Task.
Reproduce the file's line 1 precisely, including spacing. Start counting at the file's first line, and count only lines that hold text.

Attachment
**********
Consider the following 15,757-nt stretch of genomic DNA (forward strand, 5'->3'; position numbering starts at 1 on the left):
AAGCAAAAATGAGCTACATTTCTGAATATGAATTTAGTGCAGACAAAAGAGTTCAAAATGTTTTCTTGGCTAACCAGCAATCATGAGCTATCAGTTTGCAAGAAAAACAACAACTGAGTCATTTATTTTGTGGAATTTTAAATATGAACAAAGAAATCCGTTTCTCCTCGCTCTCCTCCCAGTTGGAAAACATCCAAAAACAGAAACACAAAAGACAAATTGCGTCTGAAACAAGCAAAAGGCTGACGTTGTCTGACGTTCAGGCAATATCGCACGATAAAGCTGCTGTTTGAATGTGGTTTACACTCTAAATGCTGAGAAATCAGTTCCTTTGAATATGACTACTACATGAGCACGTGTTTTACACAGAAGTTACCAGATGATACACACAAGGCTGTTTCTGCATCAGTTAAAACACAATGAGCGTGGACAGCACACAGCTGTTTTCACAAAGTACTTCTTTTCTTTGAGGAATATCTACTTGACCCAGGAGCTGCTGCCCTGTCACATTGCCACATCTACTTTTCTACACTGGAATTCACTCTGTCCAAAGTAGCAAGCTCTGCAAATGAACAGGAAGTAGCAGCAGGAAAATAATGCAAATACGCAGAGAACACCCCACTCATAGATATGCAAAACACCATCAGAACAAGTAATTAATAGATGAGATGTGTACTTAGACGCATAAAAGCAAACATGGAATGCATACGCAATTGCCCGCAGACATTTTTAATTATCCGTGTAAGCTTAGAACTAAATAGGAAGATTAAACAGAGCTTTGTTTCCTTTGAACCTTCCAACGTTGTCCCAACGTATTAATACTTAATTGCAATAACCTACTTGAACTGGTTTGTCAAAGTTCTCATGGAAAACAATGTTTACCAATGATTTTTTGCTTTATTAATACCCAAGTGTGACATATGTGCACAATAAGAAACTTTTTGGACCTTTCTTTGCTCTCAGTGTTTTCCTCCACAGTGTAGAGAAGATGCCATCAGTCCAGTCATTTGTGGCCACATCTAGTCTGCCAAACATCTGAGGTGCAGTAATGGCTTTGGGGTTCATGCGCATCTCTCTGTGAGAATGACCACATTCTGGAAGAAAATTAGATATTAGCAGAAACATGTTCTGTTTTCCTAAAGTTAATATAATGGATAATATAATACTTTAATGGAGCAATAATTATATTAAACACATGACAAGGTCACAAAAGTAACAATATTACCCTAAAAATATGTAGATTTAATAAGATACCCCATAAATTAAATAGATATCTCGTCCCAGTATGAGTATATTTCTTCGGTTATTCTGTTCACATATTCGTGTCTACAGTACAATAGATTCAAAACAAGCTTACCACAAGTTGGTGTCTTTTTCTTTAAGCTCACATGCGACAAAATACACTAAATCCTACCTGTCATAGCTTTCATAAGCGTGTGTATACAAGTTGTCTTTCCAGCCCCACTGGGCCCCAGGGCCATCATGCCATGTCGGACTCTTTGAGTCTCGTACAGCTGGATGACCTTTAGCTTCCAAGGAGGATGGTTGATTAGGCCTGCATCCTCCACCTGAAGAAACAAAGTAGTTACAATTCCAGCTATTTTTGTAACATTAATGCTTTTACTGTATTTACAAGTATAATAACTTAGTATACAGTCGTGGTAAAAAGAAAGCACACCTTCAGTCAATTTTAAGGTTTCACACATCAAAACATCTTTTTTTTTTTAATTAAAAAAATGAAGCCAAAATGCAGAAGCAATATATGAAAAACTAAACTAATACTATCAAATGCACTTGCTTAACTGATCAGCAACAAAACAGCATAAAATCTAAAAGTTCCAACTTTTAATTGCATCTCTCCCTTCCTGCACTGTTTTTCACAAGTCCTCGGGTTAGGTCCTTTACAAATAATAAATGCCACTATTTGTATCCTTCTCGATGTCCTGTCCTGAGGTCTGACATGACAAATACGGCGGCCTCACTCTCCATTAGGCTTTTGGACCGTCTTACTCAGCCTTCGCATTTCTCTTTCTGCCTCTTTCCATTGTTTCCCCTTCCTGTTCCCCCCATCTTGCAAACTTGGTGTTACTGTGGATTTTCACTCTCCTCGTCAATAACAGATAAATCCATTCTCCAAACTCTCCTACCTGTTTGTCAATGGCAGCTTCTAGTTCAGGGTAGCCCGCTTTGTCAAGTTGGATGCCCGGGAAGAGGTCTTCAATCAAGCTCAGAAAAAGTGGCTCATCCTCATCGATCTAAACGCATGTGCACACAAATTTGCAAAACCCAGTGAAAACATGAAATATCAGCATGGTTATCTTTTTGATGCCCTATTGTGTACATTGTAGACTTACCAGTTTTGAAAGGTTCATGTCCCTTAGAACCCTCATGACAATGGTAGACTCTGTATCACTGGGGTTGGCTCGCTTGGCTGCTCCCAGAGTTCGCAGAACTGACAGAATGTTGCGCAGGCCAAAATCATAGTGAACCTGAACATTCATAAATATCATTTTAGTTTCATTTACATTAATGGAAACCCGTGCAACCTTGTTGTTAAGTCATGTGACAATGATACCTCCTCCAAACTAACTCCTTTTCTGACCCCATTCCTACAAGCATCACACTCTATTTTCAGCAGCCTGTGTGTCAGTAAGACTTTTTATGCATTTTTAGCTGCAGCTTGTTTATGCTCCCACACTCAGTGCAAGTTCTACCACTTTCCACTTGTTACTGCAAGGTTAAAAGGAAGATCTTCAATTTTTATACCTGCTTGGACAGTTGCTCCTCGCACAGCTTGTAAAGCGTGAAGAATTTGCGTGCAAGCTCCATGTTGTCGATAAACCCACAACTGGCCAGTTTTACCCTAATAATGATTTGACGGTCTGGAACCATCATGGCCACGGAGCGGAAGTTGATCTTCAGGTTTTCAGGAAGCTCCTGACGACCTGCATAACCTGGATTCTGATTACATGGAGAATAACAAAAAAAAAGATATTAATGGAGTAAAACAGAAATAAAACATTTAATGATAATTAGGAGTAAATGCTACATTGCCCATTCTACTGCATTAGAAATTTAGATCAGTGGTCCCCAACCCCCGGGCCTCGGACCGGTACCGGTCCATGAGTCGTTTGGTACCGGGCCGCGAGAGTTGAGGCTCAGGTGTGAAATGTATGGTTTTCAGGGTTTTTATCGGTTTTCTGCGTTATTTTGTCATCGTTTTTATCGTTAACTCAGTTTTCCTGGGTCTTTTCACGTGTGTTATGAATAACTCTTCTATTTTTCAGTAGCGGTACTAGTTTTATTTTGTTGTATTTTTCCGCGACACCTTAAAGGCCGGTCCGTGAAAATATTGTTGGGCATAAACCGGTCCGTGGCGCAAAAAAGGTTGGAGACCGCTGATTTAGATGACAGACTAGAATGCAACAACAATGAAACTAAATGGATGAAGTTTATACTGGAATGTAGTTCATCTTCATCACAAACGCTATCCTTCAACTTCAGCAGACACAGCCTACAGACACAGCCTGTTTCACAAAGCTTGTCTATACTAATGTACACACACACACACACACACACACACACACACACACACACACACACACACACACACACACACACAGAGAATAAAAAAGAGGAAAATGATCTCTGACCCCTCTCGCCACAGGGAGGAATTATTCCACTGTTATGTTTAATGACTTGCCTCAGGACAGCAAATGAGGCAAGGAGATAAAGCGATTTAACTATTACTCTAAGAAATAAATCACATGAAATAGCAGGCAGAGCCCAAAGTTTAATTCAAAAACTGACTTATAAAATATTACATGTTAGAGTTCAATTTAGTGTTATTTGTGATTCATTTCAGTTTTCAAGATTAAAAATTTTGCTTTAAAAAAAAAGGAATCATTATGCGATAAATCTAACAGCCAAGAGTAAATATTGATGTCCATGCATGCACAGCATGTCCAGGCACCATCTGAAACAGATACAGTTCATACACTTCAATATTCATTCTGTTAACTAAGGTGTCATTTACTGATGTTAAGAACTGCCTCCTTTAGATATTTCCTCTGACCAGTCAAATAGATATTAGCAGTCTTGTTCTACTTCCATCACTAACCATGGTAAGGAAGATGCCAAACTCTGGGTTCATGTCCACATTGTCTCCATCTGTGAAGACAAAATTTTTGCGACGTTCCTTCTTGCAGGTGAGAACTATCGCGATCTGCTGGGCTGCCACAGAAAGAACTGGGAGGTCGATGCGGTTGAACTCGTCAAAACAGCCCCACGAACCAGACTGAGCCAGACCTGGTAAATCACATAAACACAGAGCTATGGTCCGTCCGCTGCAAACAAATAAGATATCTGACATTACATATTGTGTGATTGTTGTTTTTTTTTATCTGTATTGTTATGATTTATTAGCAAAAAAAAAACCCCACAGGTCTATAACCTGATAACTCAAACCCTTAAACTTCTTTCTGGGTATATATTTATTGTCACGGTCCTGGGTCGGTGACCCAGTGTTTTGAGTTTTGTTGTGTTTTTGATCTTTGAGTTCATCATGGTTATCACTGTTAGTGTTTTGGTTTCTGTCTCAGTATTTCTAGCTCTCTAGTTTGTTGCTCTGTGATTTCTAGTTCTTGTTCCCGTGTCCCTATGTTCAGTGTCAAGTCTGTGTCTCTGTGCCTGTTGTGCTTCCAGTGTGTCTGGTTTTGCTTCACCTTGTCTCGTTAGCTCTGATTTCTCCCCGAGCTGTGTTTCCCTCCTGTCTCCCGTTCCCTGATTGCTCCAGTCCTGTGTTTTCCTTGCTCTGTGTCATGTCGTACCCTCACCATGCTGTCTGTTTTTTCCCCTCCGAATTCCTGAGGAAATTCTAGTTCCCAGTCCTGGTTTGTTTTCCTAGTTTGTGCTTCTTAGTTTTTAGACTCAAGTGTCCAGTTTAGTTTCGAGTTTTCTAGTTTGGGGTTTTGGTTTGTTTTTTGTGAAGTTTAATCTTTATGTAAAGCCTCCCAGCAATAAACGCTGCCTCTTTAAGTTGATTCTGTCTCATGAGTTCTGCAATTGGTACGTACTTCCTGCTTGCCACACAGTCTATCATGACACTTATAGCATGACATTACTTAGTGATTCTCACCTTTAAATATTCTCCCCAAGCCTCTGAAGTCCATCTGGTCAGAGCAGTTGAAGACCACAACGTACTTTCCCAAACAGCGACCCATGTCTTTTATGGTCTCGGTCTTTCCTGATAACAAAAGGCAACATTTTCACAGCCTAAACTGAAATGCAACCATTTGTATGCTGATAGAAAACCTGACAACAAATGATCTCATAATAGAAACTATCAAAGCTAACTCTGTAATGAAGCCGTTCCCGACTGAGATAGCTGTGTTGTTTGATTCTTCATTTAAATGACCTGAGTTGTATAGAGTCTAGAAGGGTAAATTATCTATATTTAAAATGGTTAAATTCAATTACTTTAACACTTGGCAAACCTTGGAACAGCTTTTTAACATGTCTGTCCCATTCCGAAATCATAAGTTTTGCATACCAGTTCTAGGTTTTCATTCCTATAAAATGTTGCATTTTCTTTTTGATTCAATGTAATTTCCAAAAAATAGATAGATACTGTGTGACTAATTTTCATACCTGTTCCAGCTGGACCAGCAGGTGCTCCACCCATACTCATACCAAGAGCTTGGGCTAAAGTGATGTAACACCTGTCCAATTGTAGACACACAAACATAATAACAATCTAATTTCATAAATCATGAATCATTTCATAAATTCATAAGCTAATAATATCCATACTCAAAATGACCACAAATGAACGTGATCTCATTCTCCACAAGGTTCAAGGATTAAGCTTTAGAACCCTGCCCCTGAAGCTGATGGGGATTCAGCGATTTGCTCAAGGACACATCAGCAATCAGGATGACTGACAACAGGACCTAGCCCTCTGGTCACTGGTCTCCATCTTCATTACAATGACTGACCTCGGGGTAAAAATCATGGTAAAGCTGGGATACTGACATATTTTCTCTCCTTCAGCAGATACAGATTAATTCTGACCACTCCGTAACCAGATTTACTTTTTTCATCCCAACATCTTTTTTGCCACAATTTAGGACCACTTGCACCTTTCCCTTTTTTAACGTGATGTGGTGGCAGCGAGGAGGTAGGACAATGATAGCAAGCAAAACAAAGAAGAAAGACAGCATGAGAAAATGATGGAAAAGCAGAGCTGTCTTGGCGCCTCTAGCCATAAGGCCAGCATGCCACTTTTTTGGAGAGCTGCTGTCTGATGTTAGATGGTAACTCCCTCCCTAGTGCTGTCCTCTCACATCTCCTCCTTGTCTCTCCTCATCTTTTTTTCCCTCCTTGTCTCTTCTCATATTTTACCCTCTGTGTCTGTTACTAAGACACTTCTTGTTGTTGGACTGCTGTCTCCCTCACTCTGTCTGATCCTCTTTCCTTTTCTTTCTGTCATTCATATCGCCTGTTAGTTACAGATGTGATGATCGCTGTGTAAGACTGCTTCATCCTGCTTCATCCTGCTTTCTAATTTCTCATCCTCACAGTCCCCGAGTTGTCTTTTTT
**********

Consider the following 15,757-nt stretch of genomic DNA (forward strand, 5'->3'; position numbering starts at 1 on the left):